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← Two equally bad fallacies

Misfire's Avatar Jump to comment 27 by Misfire

QuestioningKat observed my poor critical reading skills--the photo I linked from a hasty Google search only, in fact, reminded the photographer of Ansel Adams. My bad.

QK didn't extrapolate from that error, but it still reminded me of an error in thinking that I admit I fall for constantly: concluding a position is wrong because it's poorly argued for. (If anyone can remember what this fallacy is called, it escapes me.)

It's an interesting case, because it certainly seems natural to reject an argument which someone fails to provide evidence for, and leaves you to do the legwork.

It can be a significant problem where the strongest supporters of a position argue en bloc, where adherents to an idea are encouraged not to deviate from standardized arguments. If those arguments aren't good, it's hard to look at the issue without a negative bias. I see this occurring to an extent both in conservatism and feminism.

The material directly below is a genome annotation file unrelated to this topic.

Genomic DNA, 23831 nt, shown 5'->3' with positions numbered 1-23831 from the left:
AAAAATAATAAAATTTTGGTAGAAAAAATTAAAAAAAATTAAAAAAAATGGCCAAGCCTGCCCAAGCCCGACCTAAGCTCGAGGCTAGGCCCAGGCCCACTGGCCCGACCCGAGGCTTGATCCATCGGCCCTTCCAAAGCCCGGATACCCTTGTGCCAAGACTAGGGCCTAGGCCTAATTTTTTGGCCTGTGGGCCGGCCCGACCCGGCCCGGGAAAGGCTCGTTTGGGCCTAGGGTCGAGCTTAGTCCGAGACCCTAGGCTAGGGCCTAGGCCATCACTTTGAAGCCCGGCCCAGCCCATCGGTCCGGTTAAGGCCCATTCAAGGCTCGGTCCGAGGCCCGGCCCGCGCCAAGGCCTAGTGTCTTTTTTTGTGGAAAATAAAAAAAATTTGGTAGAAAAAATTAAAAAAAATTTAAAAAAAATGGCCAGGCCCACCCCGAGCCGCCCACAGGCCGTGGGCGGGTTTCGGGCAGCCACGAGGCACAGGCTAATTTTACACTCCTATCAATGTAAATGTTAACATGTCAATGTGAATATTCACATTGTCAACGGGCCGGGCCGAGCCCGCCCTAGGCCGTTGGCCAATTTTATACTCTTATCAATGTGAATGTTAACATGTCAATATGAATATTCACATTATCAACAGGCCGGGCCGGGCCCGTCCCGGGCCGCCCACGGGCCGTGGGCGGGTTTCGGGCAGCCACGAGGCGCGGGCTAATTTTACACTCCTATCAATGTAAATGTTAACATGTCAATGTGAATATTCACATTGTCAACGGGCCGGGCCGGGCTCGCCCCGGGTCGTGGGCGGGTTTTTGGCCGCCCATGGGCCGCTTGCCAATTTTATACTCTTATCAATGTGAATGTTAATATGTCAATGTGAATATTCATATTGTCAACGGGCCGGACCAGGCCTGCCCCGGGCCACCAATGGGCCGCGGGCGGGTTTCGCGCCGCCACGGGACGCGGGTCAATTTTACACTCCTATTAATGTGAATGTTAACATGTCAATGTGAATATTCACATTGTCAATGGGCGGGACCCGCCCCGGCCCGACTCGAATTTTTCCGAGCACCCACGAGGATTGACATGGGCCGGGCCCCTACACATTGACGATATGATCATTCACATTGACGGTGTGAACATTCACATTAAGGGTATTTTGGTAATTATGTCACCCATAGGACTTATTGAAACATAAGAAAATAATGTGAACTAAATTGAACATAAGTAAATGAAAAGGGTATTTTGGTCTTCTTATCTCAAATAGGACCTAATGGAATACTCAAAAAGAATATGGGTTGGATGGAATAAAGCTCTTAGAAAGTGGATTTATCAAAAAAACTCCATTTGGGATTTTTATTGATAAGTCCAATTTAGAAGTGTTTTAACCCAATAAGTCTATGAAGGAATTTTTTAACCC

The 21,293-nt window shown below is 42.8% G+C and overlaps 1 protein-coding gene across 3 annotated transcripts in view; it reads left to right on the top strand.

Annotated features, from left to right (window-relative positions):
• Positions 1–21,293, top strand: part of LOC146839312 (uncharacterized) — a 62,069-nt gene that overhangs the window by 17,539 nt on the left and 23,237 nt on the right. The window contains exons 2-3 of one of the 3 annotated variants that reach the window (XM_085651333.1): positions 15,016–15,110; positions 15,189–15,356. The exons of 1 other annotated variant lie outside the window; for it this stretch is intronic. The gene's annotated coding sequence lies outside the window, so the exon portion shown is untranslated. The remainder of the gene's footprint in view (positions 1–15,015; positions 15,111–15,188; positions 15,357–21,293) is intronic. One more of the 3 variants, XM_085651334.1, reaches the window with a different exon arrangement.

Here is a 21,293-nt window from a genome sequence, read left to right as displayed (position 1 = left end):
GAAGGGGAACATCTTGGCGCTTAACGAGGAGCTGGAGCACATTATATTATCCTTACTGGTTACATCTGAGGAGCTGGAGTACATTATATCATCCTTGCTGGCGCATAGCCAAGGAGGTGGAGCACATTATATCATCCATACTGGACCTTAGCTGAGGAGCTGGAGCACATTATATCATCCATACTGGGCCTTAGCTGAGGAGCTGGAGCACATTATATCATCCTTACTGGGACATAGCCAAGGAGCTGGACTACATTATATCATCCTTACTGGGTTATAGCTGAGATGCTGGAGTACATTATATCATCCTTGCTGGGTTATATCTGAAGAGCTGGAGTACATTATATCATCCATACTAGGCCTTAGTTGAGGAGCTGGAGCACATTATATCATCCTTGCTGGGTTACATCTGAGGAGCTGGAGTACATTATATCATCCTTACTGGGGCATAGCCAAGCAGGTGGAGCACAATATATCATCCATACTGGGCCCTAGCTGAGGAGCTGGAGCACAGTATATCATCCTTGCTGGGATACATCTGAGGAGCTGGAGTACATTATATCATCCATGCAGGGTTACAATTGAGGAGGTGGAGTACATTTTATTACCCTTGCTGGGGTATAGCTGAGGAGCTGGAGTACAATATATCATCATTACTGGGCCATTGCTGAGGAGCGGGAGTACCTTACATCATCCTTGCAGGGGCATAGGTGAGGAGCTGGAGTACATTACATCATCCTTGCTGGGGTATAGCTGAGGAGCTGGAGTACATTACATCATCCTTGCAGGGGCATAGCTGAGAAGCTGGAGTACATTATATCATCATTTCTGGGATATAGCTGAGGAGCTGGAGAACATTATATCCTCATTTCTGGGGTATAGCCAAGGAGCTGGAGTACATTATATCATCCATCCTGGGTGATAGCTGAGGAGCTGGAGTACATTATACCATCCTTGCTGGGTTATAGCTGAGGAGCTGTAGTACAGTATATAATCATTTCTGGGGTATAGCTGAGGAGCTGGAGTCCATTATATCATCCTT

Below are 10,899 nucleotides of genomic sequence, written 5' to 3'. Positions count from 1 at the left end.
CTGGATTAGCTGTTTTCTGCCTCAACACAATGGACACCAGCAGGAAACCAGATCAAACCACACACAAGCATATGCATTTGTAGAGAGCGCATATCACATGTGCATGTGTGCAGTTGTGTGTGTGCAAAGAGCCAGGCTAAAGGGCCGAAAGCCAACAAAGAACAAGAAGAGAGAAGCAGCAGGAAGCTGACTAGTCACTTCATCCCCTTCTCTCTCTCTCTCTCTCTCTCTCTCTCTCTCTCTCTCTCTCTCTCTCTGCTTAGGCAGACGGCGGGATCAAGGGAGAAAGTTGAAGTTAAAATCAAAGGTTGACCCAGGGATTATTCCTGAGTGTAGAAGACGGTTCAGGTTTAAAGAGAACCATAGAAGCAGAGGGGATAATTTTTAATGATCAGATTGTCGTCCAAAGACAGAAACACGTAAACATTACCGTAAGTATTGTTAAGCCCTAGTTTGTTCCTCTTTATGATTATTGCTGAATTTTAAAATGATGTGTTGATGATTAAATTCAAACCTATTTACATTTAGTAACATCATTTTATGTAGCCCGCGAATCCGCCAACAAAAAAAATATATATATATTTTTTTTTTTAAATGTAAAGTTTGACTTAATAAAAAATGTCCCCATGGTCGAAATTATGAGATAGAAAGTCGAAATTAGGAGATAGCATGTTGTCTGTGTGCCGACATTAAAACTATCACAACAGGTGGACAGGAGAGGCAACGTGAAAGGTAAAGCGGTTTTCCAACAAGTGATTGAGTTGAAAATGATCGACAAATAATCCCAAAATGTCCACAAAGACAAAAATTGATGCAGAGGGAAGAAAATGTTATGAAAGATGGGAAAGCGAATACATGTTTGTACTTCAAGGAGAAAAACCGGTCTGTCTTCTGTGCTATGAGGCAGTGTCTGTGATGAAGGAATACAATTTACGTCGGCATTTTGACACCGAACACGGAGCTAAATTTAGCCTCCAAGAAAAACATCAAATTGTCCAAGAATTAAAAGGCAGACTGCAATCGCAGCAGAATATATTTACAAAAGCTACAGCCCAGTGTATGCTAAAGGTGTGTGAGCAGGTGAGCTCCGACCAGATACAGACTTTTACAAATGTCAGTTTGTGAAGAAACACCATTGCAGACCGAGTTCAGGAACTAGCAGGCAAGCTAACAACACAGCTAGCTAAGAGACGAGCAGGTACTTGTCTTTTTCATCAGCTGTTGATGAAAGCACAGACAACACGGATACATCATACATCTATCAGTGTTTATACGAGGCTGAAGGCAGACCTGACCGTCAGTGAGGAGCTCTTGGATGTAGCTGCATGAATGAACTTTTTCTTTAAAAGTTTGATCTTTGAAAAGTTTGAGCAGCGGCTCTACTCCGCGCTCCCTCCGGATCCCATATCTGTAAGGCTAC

Conservatism in the States is generally propounded by Republicans, who have run any credibility into the ground. I think that there is, though, at least limited value in some conservative positions--regulation can certainly get out of hand, and there are aspects of America which deserve more respect than many liberals believe. You'd just be unlikely to reach these conclusions listening to anything Republicans argue.

Feminism is quite possibly the most important and most successful social movement in human history, and yet I'm immensely frustrated reading (no longer partaking in) many discussions with fundamentalist feminists. (Radical I'm all for--fundamentalism is what bothers me.) Scan through a given feminist discussion online, Pharyngula hosts them frequently, and the omnicast accusations of rape-apology, seemingly deliberate misinterpretations, appeals to consequence and so forth paint a pretty lousy picture of feminism. None of which diminishes the imperative of equal rights in the least.

Of course the solution again is to base conclusions on evidence and reason, and ignore the style of argumentation, whether for its force or weakness. But as I said, that's a rough one for me, on par with reading captions.

Tue, 31 Jan 2012 17:06:27 UTC | #913114